The emerging technology assessed in this study is a packaged RTU that integrates a heat pump with an indirect-direct evaporative cooling (IDEC) system that is designed as a direct replacement for a traditional RTU. This project evaluates a Hybrid system in a field study and compares its performance to a baseline packaged RTU.
The Hybrid technology demonstrated was able to maintain thermal comfort, increase outside air for human health and performance, eliminate natural gas combustion for heating, and save electricity, even when including the electricity used for heating. A simplified model based on field test data showed that the expected energy savings in four California cities is a 4-33% reduction in electricity and elimination of natural gas for heating. Peak demand for cooling was similar between the baseline and Hybrid systems and peak demand for heating was increased due to the use of a heat pump instead of gas for heating. The Hybrid was estimated to consume 3,600-5,700 gallons of water annually to achieve this electricity savings, which equates to an average of 8.5 gallons consumed per kWh saved for cooling. The analysis also showed an expected increase in ventilation air of 25-59% above the baseline, which is an important finding expected to result in reduced probability of long-range airborne transmission of infectious disease and improved student performance.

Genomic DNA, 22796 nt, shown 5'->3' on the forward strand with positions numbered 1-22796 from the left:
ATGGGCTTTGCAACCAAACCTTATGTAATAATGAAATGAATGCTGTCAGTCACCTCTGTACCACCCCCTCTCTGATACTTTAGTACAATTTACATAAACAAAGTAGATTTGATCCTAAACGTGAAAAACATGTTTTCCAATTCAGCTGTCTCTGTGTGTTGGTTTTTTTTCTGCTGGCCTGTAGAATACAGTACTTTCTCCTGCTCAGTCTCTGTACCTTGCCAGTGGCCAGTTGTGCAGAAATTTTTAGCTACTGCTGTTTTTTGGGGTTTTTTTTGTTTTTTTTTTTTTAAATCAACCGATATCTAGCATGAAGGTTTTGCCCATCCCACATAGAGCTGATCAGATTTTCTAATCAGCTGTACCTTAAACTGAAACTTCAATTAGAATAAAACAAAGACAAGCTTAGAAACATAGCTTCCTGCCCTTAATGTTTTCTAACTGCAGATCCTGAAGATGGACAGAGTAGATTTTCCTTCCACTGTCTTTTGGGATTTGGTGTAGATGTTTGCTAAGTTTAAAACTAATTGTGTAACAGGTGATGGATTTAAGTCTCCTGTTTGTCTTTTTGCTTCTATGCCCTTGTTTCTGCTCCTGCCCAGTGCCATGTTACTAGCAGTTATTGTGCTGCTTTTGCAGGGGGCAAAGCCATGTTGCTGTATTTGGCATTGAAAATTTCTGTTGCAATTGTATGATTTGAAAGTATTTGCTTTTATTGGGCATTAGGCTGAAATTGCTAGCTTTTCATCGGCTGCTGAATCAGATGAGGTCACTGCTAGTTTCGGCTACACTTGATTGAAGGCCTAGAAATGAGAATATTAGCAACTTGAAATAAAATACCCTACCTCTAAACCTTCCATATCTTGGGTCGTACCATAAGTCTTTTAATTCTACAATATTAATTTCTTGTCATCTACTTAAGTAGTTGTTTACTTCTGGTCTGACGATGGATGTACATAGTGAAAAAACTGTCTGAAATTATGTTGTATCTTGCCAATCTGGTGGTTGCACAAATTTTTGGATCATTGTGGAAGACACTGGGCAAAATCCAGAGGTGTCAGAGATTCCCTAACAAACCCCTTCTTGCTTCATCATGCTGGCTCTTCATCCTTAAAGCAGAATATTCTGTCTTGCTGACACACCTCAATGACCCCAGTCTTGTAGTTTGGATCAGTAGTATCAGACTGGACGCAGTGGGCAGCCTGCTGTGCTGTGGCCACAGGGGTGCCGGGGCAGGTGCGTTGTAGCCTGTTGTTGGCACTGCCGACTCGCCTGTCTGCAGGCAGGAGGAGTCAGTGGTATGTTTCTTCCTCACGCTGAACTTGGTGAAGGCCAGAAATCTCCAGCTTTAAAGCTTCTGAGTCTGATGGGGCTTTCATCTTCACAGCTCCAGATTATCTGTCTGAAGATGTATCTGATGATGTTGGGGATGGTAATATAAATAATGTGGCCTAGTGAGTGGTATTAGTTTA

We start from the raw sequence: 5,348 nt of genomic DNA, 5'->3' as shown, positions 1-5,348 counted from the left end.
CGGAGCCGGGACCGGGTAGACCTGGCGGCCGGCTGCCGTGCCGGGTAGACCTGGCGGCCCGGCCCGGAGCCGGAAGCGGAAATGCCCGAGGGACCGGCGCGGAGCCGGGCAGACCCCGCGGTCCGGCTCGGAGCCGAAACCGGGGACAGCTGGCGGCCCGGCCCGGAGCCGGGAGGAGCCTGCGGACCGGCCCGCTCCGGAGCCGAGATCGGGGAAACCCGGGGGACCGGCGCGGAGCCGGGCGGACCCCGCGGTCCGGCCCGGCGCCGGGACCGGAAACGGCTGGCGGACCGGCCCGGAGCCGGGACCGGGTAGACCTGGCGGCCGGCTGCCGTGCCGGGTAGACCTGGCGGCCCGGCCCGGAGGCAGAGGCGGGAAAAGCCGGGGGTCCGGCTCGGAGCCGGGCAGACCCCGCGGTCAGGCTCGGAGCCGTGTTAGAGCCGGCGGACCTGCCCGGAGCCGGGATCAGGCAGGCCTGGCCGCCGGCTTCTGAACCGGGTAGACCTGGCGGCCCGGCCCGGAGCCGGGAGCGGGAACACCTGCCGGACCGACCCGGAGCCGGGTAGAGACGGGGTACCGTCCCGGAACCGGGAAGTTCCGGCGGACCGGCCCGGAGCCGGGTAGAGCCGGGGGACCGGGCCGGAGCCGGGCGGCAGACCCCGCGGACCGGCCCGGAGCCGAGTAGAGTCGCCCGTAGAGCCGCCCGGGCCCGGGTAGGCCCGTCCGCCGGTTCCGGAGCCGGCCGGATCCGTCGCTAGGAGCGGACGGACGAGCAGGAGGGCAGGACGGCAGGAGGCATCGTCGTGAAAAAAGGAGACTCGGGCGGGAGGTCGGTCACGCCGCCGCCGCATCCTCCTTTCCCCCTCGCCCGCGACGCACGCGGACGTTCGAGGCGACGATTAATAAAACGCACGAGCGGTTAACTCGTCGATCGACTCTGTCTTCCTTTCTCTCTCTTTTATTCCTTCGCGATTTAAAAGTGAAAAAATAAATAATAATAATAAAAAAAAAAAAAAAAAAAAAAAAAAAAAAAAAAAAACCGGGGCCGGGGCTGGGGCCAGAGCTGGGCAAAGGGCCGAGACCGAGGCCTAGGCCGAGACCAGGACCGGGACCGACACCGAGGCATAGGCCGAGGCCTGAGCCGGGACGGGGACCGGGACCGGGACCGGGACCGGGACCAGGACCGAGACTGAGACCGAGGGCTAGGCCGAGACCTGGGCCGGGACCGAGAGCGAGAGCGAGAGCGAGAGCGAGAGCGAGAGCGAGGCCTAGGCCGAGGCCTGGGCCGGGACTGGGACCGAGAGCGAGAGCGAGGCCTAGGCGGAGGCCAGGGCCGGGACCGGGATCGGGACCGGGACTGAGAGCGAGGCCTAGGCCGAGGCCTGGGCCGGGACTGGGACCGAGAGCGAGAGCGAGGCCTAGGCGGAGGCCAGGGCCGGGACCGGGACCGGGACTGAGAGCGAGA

HVAC, evaporative cooling, electrification, all-electric, RTU